Both sides vulnerable


{spade} A Q 7 3

{heart} A J 6 3 2

{diam} 8 4

{club} K 10


{spade} 8 6 5 2

{heart} K 9 7

{diam} K 10 5

{club} Q 8 7


{spade} None

{heart} Q 10 8 4

{diam} Q 9 7 3

{club} J 9 5 3 2


{spade} K J 10 9 4

{heart} 5

{diam} A J 6 2

{club} A 6 4

The bidding: NorthEastSouthWest1 {heart} Pass 1 {spade} Pass 2 {spade} Pass3 {diam} Pass 4 {spade} Pass 5 {club} Pass 6 {spade} All Pass Opening lead: {spade} 6

Cy the Cynic continues to struggle with his weight. Cy told me he went to his doctor for a checkup, and when he got on the scale, a note taped to the wall read, "Pretend it's your IQ."

Cy's bridge IQ is high enough, but as today's declarer he must have been wondering where he was going to go for dinner. When West led a trump against six spades, Cy won in dummy and led a diamond to his jack.

West took the king and led a second trump, and Cy was sunk. He had two diamonds and a club to ruff in dummy, but dummy had only two trumps left. Down one.

Cy succeeds with a crossruff if he prevents West from getting in to lead a second trump. Cy's best play is to win the first trump in his hand and lead a club to dummy's 10, trading his diamond loser for a club loser.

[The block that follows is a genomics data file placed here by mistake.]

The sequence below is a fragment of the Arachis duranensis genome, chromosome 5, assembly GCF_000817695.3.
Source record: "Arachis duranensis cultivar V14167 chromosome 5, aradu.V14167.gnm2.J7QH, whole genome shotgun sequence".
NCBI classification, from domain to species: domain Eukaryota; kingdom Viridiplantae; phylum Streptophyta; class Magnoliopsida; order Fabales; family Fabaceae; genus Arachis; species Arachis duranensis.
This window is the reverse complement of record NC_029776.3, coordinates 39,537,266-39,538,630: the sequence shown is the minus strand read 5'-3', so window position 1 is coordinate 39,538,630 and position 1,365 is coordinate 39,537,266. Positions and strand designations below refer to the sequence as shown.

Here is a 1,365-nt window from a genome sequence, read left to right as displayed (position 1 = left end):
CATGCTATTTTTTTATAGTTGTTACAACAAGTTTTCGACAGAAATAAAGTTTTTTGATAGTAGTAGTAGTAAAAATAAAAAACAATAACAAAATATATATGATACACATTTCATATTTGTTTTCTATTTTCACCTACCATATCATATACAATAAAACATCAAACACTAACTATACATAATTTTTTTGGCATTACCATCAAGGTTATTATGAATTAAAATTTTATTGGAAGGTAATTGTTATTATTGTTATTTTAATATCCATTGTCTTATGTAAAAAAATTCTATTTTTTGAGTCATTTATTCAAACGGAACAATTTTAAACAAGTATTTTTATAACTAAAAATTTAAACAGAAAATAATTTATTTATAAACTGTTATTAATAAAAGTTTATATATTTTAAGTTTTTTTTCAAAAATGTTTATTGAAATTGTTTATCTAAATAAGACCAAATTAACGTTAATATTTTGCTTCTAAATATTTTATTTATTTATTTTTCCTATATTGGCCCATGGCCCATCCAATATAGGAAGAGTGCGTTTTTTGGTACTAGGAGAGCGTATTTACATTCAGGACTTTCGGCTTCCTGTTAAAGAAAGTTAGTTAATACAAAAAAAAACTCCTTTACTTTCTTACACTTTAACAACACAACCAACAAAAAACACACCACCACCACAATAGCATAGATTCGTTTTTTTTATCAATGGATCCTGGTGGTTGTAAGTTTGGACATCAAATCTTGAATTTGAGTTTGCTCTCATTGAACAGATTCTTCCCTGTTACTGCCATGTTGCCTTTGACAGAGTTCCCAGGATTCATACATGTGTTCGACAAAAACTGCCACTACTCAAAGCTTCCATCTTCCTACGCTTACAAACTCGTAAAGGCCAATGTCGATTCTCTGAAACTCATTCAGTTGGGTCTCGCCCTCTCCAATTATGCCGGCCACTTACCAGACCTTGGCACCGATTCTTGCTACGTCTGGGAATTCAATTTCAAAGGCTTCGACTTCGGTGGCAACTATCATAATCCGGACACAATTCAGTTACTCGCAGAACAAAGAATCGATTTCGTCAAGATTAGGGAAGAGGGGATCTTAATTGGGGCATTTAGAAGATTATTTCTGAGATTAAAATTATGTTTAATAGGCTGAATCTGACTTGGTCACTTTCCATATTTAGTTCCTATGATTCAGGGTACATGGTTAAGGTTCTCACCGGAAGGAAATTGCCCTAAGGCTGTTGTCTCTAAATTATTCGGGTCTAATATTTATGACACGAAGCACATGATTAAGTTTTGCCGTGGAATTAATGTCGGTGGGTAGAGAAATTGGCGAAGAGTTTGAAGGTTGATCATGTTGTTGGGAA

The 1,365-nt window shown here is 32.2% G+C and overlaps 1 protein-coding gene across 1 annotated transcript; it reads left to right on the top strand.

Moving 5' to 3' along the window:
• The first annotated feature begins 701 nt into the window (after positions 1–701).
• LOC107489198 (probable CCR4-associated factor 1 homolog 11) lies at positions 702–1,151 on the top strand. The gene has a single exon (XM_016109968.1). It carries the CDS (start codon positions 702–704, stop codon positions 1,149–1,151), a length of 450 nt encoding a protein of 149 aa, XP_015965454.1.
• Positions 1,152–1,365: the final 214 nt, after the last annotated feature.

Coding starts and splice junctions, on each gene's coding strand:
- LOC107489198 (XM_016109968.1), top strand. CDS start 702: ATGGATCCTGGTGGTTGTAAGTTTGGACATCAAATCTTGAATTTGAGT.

East wins but has no more trumps. If he returns a diamond, Cy takes the ace, and the play continues: king of clubs, ace of hearts, heart ruff, ace of clubs to pitch a diamond from dummy, crossruff.

Daily Question

You hold:

{spade} K J 10 9 4 {heart} 5 {diam} A J 6 2 {club} A 6 4.

Your partner opens one club, you bid one spade and he rebids two clubs. The opponents pass. What do you say?

Answer: Slam is possible. Even a minimum hand for partner -- A 6, J 7 6, K 5, K Q 10 9 5 3 -- will make six clubs a good spot. Bid two diamonds (a new suit, hence forcing) and jump in clubs next. You'll show a good hand with heart shortness and let partner judge how well your hands fit for slam.

(c)2005, Tribune Media Services